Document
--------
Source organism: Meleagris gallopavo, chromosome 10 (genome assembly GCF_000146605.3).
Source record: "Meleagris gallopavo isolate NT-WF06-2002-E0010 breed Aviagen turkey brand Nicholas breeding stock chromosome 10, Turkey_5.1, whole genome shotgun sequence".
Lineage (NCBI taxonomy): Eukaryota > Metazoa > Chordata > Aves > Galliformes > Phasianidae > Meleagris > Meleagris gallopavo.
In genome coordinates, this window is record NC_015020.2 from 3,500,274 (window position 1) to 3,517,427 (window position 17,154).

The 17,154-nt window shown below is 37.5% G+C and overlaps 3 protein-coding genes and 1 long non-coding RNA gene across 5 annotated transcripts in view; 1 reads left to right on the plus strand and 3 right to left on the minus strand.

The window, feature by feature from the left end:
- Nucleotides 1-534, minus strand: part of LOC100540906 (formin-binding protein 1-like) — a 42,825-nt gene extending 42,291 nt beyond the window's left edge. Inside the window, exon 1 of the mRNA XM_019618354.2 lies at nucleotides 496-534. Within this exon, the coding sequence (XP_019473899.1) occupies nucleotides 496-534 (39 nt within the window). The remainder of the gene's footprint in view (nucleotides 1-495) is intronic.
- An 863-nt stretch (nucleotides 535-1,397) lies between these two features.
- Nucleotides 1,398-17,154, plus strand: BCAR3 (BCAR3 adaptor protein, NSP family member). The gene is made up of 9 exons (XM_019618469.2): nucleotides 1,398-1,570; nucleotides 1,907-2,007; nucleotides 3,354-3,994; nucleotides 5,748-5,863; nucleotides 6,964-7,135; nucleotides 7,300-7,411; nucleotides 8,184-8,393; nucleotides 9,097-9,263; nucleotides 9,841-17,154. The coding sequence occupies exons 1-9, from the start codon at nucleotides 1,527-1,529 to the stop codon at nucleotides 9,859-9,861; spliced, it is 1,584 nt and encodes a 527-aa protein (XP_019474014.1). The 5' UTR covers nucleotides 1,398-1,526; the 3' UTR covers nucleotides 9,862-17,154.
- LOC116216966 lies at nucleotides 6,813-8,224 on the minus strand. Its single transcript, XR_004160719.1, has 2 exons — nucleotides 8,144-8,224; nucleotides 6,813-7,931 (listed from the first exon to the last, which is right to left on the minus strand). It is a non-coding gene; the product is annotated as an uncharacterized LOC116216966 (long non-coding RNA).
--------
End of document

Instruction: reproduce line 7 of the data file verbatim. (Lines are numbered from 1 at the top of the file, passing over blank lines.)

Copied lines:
- Nucleotides 1-534, minus strand: part of LOC100540906 (formin-binding protein 1-like) — a 42,825-nt gene extending 42,291 nt beyond the window's left edge. Inside the window, exon 1 of the mRNA XM_019618354.2 lies at nucleotides 496-534. Within this exon, the coding sequence (XP_019473899.1) occupies nucleotides 496-534 (39 nt within the window). The remainder of the gene's footprint in view (nucleotides 1-495) is intronic.